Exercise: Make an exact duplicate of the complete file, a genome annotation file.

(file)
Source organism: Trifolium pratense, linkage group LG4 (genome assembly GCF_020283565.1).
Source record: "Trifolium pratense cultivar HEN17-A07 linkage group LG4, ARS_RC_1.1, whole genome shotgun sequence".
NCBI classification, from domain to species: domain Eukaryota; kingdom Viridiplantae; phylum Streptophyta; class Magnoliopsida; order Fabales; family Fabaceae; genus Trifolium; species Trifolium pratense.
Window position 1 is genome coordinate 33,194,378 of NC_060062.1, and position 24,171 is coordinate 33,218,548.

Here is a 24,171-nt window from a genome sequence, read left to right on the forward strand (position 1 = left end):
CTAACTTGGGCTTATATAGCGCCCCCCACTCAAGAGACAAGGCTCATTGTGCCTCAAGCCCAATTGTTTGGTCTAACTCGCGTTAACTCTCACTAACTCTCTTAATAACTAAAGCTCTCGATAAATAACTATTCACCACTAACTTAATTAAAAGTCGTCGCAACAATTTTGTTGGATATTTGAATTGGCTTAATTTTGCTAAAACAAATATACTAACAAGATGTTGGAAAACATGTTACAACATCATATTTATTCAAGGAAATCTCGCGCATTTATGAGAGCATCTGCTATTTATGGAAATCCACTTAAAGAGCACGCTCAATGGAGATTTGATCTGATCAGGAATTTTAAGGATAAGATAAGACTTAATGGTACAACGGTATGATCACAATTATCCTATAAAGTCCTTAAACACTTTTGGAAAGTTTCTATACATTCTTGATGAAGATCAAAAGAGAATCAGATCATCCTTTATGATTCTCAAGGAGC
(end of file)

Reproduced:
Source organism: Trifolium pratense, linkage group LG4 (genome assembly GCF_020283565.1).
Source record: "Trifolium pratense cultivar HEN17-A07 linkage group LG4, ARS_RC_1.1, whole genome shotgun sequence".
NCBI classification, from domain to species: domain Eukaryota; kingdom Viridiplantae; phylum Streptophyta; class Magnoliopsida; order Fabales; family Fabaceae; genus Trifolium; species Trifolium pratense.
Window position 1 is genome coordinate 33,194,378 of NC_060062.1, and position 24,171 is coordinate 33,218,548.

Here is a 24,171-nt window from a genome sequence, read left to right on the forward strand (position 1 = left end):
CTAACTTGGGCTTATATAGCGCCCCCCACTCAAGAGACAAGGCTCATTGTGCCTCAAGCCCAATTGTTTGGTCTAACTCGCGTTAACTCTCACTAACTCTCTTAATAACTAAAGCTCTCGATAAATAACTATTCACCACTAACTTAATTAAAAGTCGTCGCAACAATTTTGTTGGATATTTGAATTGGCTTAATTTTGCTAAAACAAATATACTAACAAGATGTTGGAAAACATGTTACAACATCATATTTATTCAAGGAAATCTCGCGCATTTATGAGAGCATCTGCTATTTATGGAAATCCACTTAAAGAGCACGCTCAATGGAGATTTGATCTGATCAGGAATTTTAAGGATAAGATAAGACTTAATGGTACAACGGTATGATCACAATTATCCTATAAAGTCCTTAAACACTTTTGGAAAGTTTCTATACATTCTTGATGAAGATCAAAAGAGAATCAGATCATCCTTTATGATTCTCAAGGAGC